Other than Bill, the rest of us have worked at Zanies regularly for decades. Skip does musical comedy vignettes, impressions and original songs and is one of the most talented human beings I have ever met. He is world class great at what he does, as are Larry, Tim and Bill at the craft of standup. And I would like to think I’ve got a few marshmallows to bring to the camp fire too.

Between all of us, NOBODY is lighting the world on fire. We’re all getting by at best, but that is as far as it goes. I have huge respect for all those guys, but like Gramps none of them – or me – chose to play the game correctly. We thought just being good at what we do would handle it.

HA! There’s the killer mistake we all made. None of us chose to move to Los Angeles and stay there, and right or wrong that’s where “big time showbiz” happens. Eventually, anybody that hits pay dirt in show business on a big time will have business to do in Los Angeles. That’s how it is.

The fact is, Larry and Tim and Bill and Skip and I happen to like living where we do. It doesn’t appeal to us to play any stupid games, and that’s why we’re where we are. Talent doesn’t matter and rarely does. It’s nice if one has it, but not necessary. All that counts is how to play the game.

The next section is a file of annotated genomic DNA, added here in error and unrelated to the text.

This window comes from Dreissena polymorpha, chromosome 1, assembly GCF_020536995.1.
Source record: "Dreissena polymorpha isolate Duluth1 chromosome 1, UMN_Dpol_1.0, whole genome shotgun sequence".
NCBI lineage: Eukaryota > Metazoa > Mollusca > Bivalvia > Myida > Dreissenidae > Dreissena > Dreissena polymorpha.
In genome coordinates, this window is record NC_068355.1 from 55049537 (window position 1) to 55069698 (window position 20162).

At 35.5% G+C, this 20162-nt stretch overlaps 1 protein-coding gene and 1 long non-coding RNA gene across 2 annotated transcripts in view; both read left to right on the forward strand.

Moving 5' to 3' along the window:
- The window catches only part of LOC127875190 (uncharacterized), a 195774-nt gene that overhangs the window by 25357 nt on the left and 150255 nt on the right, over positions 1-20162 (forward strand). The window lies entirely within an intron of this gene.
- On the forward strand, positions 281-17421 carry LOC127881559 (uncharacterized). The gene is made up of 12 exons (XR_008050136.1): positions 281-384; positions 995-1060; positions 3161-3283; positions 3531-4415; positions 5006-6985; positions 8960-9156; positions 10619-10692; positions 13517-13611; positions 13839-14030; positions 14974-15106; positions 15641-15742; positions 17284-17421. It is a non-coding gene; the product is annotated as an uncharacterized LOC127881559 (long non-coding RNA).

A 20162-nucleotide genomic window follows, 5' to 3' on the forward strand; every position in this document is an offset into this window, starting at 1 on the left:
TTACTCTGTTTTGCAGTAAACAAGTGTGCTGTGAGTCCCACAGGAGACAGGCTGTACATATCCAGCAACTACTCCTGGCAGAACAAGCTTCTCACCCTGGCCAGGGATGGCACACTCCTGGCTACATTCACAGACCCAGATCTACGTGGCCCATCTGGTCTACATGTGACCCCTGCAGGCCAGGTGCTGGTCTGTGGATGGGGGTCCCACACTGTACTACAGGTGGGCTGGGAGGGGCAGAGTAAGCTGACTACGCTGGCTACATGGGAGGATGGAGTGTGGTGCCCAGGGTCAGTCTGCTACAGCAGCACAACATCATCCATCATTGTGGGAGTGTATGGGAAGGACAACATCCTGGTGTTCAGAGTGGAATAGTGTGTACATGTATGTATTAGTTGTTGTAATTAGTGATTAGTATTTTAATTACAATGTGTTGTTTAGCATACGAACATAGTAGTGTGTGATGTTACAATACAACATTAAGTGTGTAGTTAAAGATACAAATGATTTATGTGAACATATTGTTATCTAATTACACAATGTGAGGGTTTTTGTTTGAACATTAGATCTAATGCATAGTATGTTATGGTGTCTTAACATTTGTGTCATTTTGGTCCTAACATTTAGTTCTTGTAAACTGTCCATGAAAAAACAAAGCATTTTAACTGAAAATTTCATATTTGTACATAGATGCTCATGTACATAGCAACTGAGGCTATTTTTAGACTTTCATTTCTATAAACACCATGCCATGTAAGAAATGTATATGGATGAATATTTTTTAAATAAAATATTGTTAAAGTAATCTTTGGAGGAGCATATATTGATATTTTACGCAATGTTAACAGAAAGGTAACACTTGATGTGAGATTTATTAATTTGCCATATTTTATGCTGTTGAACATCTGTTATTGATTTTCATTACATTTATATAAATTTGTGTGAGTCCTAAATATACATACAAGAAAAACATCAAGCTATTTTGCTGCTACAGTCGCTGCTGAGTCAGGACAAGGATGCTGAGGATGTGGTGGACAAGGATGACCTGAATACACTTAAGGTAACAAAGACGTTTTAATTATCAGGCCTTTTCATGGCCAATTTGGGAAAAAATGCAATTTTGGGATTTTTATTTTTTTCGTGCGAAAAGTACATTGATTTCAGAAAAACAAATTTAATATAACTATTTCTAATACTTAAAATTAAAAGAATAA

This is where it gets dangerous, because unfortunately this is the truth. Nobody wants to hear the truth – especially those in charge. They know everything I just said is on the money, but it’s the 2000 pound elephant in the room. It needs to be ignored, and I have never been good at that.

It’s also easy to get in a mental rut and let bitterness take over. That’s not good either, and it’s easy to do. I have seen quite a few people on a lot of levels rant and rave, and I admit I’ve been known to do it myself. I’m doing it now, but I’m trying to separate bitterness from actual facts.

Here’s an actual fact that needs to be digested by everyone that gets into the entertainment biz on any level: only a precious few ever really “make it” on a big time level, and luck is definitely one of the main ingredients. Hard work is another. Talent does have a place in the mix but there are a lot of talented people so it ends up being a given. Very very rarely is talent that important.

The whole “right place, right time” factor really does exist. It’s huge actually, and very few get themselves in that position either. Bill Gorgo is an example. He is a naturally funny person with an exceptional talent for not only writing jokes but punching up existing ones. He’s also a funny act, and probably could have acted had he chosen that route. He’s very likeable and looks good.